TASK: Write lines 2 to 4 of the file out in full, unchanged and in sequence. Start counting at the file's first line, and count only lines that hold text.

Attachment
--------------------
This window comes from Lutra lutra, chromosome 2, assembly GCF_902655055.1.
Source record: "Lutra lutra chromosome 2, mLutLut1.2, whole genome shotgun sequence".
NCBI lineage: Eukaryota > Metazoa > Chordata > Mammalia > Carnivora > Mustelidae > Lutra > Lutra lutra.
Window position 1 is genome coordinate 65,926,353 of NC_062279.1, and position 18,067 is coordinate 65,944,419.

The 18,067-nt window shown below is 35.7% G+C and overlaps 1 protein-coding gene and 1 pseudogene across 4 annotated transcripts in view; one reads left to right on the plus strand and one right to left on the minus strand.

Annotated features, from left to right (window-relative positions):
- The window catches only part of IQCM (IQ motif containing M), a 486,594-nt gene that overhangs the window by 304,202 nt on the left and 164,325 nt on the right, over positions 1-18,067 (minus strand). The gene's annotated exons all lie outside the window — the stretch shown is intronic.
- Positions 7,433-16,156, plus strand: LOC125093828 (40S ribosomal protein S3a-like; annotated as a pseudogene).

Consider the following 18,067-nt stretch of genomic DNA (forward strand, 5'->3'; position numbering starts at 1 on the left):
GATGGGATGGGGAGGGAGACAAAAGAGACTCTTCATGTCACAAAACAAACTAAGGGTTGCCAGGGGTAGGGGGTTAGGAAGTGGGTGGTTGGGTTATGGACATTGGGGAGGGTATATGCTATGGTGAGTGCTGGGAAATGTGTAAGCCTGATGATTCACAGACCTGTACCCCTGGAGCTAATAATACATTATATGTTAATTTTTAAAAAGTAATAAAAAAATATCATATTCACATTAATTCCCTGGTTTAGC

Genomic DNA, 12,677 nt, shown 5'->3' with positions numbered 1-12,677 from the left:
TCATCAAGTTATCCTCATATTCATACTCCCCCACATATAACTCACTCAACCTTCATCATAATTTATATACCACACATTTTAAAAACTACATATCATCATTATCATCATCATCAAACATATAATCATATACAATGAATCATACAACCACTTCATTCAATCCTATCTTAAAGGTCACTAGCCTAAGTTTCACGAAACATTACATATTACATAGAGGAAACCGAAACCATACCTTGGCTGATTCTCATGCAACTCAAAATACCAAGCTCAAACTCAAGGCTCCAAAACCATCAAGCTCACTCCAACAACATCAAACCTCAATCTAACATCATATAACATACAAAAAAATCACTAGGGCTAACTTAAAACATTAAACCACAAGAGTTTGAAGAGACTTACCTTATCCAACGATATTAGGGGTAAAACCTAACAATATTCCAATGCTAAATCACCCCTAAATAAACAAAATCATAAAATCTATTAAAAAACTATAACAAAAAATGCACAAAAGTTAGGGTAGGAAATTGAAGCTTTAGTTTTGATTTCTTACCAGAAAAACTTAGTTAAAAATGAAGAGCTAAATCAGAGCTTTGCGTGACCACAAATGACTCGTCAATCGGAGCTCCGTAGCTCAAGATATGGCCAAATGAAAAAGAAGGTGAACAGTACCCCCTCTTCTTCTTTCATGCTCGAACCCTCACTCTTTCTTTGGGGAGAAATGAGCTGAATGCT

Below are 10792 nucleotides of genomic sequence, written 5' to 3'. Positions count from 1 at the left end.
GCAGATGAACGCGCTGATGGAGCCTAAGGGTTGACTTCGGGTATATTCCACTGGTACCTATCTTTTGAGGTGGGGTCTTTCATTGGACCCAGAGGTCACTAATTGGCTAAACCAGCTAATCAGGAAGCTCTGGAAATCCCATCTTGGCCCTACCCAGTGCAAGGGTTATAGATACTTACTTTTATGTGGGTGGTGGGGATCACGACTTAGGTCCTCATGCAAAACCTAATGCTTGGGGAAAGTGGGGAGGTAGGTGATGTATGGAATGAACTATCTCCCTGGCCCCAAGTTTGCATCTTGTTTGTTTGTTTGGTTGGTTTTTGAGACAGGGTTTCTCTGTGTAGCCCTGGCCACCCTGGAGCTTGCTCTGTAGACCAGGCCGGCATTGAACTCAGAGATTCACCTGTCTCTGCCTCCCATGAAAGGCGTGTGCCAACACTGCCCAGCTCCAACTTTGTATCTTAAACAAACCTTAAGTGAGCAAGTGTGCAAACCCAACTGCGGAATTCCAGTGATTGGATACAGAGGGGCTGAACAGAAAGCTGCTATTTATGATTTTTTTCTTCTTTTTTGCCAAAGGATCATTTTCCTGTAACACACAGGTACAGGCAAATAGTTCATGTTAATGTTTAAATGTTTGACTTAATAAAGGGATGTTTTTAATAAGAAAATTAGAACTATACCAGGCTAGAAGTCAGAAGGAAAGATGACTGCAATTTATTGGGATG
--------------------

Source record: "Lutra lutra chromosome 2, mLutLut1.2, whole genome shotgun sequence".
NCBI lineage: Eukaryota > Metazoa > Chordata > Mammalia > Carnivora > Mustelidae > Lutra > Lutra lutra.
Window position 1 is genome coordinate 65,926,353 of NC_062279.1, and position 18,067 is coordinate 65,944,419.